If aliens invaded the United States and observed the weekly national violence that occurs during the fall and winter called the NFL they might not be surprised at how violent the country is, consequently. To them it might seem like we worship the barbaric military sport every week, as we root for the team that is merely wearing the right laundry, as Jerry Seinfeld notes. It is hard to justify the bizarre behavior, and I can’t, even as I buy into the weekly contests. I participate in two fantasy football leagues and a suicide pool, listen to sports talk, and get rather emotionally invested in the performance of one Philadelphia team.
It just so happens that that particular team, the Eagles, is 3-0 for the first time since 2004 and that was the year we went to the Super Bowl. So it is exciting to watch the team, that’s for sure. In every game so far, we have emerged successful after finding ourselves in a deficit. Winning is fun, but the NFL and the violence it produces and sells needs to be discerned before we just wantonly consume it. Exhibit A is Ray Rice and his abuse of his wife Janay. This had the NFL in an uproar the first week of the regular season. Exhibit B is Adrian Peterson and his abuse of his four-year-old (whipping him with a switch after stuffing his mouth with the leaves he took from that very tree branch).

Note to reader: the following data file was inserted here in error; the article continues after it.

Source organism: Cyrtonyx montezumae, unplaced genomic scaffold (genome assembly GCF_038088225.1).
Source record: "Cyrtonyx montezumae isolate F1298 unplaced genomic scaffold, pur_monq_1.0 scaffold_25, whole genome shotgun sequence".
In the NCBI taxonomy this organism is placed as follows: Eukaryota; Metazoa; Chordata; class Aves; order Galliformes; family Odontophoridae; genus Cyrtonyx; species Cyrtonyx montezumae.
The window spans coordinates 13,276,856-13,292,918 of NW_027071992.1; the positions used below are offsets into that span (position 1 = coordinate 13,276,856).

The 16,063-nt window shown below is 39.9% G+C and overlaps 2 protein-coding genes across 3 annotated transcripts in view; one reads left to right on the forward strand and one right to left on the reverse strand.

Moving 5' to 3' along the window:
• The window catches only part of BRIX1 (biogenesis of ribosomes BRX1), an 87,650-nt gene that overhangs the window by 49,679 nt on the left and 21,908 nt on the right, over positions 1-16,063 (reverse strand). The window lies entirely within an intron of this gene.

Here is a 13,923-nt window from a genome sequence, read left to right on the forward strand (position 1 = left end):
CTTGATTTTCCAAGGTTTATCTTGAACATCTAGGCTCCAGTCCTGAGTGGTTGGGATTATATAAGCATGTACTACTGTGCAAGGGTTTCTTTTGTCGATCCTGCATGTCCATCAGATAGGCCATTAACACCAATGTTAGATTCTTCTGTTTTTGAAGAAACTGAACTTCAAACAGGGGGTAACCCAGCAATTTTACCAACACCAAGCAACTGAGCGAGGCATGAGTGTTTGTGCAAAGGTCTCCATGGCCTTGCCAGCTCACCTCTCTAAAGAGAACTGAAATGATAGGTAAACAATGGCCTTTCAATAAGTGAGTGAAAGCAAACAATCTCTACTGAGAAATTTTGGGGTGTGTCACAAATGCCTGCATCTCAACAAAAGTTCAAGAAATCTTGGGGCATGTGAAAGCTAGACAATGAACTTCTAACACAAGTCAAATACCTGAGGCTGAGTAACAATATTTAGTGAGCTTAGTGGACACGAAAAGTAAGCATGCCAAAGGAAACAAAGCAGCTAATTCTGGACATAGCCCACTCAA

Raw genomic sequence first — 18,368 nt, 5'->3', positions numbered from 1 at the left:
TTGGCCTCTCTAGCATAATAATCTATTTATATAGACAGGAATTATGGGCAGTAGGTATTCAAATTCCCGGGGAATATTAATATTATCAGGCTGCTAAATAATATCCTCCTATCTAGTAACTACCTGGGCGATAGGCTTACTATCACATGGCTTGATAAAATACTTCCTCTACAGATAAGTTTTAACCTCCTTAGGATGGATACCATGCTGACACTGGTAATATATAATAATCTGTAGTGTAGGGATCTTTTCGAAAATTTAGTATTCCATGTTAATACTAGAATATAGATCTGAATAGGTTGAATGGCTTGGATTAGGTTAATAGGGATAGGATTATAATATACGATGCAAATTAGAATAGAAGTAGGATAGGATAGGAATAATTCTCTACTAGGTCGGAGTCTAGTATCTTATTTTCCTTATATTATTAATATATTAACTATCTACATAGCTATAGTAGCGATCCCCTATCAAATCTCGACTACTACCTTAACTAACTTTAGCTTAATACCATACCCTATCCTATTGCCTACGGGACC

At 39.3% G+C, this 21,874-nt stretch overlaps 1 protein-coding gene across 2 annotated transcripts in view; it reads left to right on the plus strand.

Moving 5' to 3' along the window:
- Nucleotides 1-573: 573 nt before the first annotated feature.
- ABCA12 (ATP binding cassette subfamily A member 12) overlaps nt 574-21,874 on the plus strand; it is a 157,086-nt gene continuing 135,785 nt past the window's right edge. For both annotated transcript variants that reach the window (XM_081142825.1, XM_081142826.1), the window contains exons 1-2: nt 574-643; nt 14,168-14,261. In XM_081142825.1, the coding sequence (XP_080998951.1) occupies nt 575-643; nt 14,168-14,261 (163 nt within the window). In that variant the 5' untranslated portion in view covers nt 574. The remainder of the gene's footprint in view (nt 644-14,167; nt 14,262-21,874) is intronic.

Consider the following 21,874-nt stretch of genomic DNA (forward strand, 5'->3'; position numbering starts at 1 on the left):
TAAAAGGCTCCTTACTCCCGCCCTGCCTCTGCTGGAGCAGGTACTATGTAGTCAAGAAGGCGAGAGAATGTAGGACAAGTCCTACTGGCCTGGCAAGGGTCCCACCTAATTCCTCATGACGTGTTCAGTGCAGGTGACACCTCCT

As the nation worships the violence each week and fails to connect Peterson and Rich with that idolatry, it exposes how indoctrinated it has become. I think the aliens would be able to link those two events quite simply—I actually think a child just learning how to infer might be able to, too. George Carlin, a prophet of sorts, and his analysis of both the national pastime (which is baseball) and football is among the most apt critiques. A few quotations from the brilliant bit:
“Football has hitting, clipping, spearing, piling on, personal fouls, late hitting and unnecessary roughness… In football the object is for the quarterback, also known as the field general, to be on target with his aerial assault, riddling the defense by hitting his receivers with deadly accuracy in spite of the blitz, even if he has to use shotgun. With short bullet passes and long bombs, he marches his troops into enemy territory, balancing this aerial assault with a sustained ground attack that punches holes in the forward wall of the enemy’s defensive line.”
The sport is violent physically and metaphorically and sometimes that violence is explicitly occurring off the field (more incidents than just Peterson and Rice too). Sports journalists, owners, and even disingenuous commissioners (I won’t say that too loud, or Goodell might have ESPN suspend me) all decry that kind of violence. But what happens when the accepted on-field violence meets the deplorable off-field violence?
This occurred last Sunday in Philadelphia, when the Eagles earned their third victory. The already battered Nick Foles, our quarterback, threw a pass that everyone thought was intercepted. Possession changed, and Foles lightly jogged toward the player running with the ball. An opposing player forcefully hit him and his body was thrown like a rag doll. It seemed like every Philadelphian in the world called a “cheap shot.”